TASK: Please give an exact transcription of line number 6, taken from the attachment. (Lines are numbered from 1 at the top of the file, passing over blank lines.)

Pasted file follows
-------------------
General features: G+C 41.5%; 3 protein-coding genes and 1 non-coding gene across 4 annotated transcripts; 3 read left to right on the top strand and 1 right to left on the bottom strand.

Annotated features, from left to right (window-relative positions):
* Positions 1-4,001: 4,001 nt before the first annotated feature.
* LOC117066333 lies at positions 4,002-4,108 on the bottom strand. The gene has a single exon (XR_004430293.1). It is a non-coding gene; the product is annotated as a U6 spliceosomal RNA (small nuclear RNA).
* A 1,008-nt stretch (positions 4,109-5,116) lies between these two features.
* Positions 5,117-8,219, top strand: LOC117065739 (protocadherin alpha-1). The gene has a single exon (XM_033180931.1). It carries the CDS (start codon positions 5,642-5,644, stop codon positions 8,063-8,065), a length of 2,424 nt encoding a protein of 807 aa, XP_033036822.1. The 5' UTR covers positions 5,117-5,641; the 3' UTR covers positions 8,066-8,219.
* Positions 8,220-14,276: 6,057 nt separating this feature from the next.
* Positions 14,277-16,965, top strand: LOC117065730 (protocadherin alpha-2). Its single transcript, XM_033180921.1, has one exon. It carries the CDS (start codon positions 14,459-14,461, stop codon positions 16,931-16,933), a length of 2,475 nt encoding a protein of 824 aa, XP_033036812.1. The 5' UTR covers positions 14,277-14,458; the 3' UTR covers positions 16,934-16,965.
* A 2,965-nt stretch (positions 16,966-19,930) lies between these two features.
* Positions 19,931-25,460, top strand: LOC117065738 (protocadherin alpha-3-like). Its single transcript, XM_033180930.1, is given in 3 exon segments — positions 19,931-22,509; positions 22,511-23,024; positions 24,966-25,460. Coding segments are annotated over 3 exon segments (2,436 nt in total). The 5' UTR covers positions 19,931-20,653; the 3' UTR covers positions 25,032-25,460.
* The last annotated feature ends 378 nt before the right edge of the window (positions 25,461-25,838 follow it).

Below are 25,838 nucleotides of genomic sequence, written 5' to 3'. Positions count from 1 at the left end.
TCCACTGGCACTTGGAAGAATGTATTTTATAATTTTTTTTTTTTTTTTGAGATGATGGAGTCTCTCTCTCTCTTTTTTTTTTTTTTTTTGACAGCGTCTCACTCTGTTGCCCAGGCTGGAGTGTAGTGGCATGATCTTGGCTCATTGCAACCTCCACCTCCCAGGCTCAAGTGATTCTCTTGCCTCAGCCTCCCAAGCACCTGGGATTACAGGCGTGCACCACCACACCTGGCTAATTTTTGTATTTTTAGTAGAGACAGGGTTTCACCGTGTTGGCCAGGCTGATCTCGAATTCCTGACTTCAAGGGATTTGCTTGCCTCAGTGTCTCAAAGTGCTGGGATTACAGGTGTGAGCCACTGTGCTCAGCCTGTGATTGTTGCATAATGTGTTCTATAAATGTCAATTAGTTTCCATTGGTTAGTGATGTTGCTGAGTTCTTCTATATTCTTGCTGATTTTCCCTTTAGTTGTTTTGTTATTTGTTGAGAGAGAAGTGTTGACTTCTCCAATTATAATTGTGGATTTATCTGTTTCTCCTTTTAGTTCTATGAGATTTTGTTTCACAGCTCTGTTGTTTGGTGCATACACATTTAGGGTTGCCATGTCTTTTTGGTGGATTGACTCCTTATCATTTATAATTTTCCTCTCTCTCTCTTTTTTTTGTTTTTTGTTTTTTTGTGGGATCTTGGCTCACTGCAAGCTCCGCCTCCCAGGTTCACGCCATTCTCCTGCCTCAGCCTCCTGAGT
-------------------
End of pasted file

* Positions 5,117-8,219, top strand: LOC117065739 (protocadherin alpha-1). The gene has a single exon (XM_033180931.1). It carries the CDS (start codon positions 5,642-5,644, stop codon positions 8,063-8,065), a length of 2,424 nt encoding a protein of 807 aa, XP_033036822.1. The 5' UTR covers positions 5,117-5,641; the 3' UTR covers positions 8,066-8,219.